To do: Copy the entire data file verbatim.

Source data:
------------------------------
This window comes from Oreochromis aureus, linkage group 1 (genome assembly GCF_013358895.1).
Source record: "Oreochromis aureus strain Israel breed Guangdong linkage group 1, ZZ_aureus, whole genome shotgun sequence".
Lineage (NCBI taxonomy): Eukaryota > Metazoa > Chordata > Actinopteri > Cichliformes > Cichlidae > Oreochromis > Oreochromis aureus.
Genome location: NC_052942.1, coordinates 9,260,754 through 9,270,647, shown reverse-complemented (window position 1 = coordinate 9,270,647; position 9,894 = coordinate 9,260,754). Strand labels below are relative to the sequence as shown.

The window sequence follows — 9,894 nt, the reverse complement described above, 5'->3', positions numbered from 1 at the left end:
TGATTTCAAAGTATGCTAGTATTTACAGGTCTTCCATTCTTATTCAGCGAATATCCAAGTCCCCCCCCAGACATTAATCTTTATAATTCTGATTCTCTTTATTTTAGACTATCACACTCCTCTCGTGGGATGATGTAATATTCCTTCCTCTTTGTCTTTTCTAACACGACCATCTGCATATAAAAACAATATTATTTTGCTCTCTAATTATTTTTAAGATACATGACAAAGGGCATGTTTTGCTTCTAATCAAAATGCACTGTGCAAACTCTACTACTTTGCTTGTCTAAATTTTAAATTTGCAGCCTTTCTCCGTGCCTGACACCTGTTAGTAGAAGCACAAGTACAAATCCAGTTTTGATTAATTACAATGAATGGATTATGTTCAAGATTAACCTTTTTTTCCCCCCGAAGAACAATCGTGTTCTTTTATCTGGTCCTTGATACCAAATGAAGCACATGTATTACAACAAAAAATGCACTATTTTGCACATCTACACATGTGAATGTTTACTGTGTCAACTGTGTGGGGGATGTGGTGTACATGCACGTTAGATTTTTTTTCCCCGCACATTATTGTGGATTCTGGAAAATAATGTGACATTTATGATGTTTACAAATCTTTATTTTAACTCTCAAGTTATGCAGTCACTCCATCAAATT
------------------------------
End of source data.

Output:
This window comes from Oreochromis aureus, linkage group 1 (genome assembly GCF_013358895.1).
Source record: "Oreochromis aureus strain Israel breed Guangdong linkage group 1, ZZ_aureus, whole genome shotgun sequence".
Lineage (NCBI taxonomy): Eukaryota > Metazoa > Chordata > Actinopteri > Cichliformes > Cichlidae > Oreochromis > Oreochromis aureus.
Genome location: NC_052942.1, coordinates 9,260,754 through 9,270,647, shown reverse-complemented (window position 1 = coordinate 9,270,647; position 9,894 = coordinate 9,260,754). Strand labels below are relative to the sequence as shown.

The window sequence follows — 9,894 nt, the reverse complement described above, 5'->3', positions numbered from 1 at the left end:
TGATTTCAAAGTATGCTAGTATTTACAGGTCTTCCATTCTTATTCAGCGAATATCCAAGTCCCCCCCCAGACATTAATCTTTATAATTCTGATTCTCTTTATTTTAGACTATCACACTCCTCTCGTGGGATGATGTAATATTCCTTCCTCTTTGTCTTTTCTAACACGACCATCTGCATATAAAAACAATATTATTTTGCTCTCTAATTATTTTTAAGATACATGACAAAGGGCATGTTTTGCTTCTAATCAAAATGCACTGTGCAAACTCTACTACTTTGCTTGTCTAAATTTTAAATTTGCAGCCTTTCTCCGTGCCTGACACCTGTTAGTAGAAGCACAAGTACAAATCCAGTTTTGATTAATTACAATGAATGGATTATGTTCAAGATTAACCTTTTTTTCCCCCCGAAGAACAATCGTGTTCTTTTATCTGGTCCTTGATACCAAATGAAGCACATGTATTACAACAAAAAATGCACTATTTTGCACATCTACACATGTGAATGTTTACTGTGTCAACTGTGTGGGGGATGTGGTGTACATGCACGTTAGATTTTTTTTCCCCGCACATTATTGTGGATTCTGGAAAATAATGTGACATTTATGATGTTTACAAATCTTTATTTTAACTCTCAAGTTATGCAGTCACTCCATCAAATT